In Living in the Moment, I talked about making decisions with the information you have at the time. Here we are nearly six months later and Anna is wishing she had stayed in Phoenix. Her treatments stabilized her lung functions and she is hovering at 30% lung capacity. Not bad enough for a lung transplant, not good enough to have much energy, especially at 5200 feet in Colorado. She wishes she knew this is how things would be for her. If she did, she would have kept her apartment and only taken a medical leave. Instead she is sitting in Colorado waiting…waiting for her lungs to fail further so she can move to North Carolina and start the process for getting listed for new lungs.

The best we can do for ourselves when we have the view of the past from the present is give grace for the decision we made. Anna’s decision seemed the best at the time given the limited knowledge she had.

Living In The Moment

Living In The Moment

When we don’t know what’s up ahead

This is not an unusual topic for me to write about. It tends to come up when I’m confronted with a new development in my daughter’s journey. Living in the moment is a way to live all the time but seems to be challenged when her health takes a dive as it did a few weeks ago. After learning her lung functions dropped significantly, she eventually heard the plan. Five days of rATG in Duke Hospital (done), then four weeks of a once-a-week infusion of Rituxan (a chemo drug that wipes out b-cells, the part of her immune system that is attacking her lungs). After that she will receive another bronchoscopy to determine if the rejection has been stalled. If not, she will do Photopheresis (kind of like dialysis) three days a week for a few months.

This week she and I travelled to Duke for her first infusion of Rituxan. Our hope is for her infusions to be moved to Colorado to avoid the cost of traveling back and forth every week. If it wasn’t around the holidays we might consider just staying there for the month. For Anna, this means a medical leave from her job and moving back to Colorado for now. She really enjoys her job and loves living independently in Phoenix so this is a tough transition for her. She’s not sure when she will be able to return to work. We don’t even know yet if her second Rituxan treatment next week will be at Duke or in Colorado. It’s a lot of “what do I do?” for Anna (and a bit of that for me as I figure out if I’ll be in NC next week or CO).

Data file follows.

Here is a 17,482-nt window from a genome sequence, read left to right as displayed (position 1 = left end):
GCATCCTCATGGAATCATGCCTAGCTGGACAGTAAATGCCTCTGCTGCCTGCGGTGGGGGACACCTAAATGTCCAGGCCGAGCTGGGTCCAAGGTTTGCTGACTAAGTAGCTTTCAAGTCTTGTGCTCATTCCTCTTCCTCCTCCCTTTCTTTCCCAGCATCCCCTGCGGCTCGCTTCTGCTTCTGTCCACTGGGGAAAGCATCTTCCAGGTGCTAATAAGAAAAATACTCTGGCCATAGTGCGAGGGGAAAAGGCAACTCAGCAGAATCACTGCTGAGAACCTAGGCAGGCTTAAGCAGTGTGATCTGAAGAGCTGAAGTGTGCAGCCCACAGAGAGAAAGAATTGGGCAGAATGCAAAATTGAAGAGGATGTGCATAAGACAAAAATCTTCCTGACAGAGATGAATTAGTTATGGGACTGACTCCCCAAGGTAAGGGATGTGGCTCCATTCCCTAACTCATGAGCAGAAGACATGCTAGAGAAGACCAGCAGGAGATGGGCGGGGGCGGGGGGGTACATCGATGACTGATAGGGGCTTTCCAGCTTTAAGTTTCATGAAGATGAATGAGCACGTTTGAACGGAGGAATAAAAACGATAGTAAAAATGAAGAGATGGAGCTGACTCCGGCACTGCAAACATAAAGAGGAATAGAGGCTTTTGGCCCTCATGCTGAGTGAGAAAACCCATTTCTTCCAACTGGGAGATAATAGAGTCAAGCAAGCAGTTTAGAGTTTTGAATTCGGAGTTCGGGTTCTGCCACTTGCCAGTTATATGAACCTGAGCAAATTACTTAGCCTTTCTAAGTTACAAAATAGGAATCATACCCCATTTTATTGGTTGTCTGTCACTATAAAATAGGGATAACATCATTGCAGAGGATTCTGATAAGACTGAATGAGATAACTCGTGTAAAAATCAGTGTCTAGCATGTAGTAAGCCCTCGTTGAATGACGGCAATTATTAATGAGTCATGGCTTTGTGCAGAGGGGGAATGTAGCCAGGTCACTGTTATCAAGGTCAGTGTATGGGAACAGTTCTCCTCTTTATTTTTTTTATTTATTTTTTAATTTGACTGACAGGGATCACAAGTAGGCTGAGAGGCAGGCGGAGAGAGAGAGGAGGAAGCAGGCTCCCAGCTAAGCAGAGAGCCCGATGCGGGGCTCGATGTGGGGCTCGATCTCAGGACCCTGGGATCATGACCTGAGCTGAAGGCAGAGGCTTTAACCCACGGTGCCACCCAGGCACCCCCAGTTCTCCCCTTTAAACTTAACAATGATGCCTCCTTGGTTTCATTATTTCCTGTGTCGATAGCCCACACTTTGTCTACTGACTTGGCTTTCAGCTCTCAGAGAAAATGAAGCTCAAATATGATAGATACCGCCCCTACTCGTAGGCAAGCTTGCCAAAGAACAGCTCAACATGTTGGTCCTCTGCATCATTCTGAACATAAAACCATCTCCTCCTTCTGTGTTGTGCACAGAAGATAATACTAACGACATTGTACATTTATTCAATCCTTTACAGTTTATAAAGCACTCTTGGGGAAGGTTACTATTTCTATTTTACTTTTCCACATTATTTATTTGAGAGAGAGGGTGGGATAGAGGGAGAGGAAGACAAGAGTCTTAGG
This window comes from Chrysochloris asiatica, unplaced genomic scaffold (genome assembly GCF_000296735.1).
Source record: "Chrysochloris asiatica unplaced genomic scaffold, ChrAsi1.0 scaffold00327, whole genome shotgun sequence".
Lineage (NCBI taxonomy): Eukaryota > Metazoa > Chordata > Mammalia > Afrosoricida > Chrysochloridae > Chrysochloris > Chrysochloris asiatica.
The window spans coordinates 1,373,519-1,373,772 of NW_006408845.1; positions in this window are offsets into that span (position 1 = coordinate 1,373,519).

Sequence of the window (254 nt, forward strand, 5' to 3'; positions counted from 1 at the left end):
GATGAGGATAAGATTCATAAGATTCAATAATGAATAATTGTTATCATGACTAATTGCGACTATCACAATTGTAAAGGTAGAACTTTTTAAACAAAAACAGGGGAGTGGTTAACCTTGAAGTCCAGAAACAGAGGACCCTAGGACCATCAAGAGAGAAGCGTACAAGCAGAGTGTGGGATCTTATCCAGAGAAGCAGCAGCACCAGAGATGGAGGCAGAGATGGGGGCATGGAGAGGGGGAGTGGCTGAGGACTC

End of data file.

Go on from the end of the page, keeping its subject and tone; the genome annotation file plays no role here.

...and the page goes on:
Ever been there? You know that place where some decisions need to be made but you don’t have all the information you need yet? For instance, Anna needed to give the rental office of her apartment 60 days notice to get out of her lease. She was planning on staying where she is and a new roommate was going to join her (her current roommate just moved out). Because of the unpredictable state she is in she had to tell the new roommate she couldn’t commit to a lease, so the new roommate is not going to be joining Anna. This is totally understandable. That decision had to be made but it was a tough one because if all goes well, Anna may only need the four weeks of Rituxan and then be stable for awhile, maybe even a year which would mean she could stay in Phoenix with the new roommate in the same apartment. So simple, yet too many unknowns to commit to that.

Her decision has been to end her lease, so she has until February 13. The good news is this gives her some time so she doesn’t have to move completely to Colorado, just for a few weeks while she deals with the Rituxan treatments. She doesn’t have the stamina to totally care for herself and work, so being in CO where she has four parents and two siblings to help her out is incredibly relieving. She is dealing with decisions a step at a time. Her decisions have to made on the knowledge she has in the moment, like giving up her lease and her roommate.

This can be a frustrating situation for all of us, right? When you have to make a decision but you don’t have all the information the future holds in the present. That’s just how it is. Part of our journey as humans on this earth is learning to accept those limitations and make the best decision we can in the moment with the knowledge we have at the time. When the future becomes the present and we beat ourselves up with, “If I had known what would happen, I would have made a different decision” we are being cruel to ourselves. The point is, we can’t know the future. Have compassion on yourself and do what you can with the knowledge you have in the moment. 🙂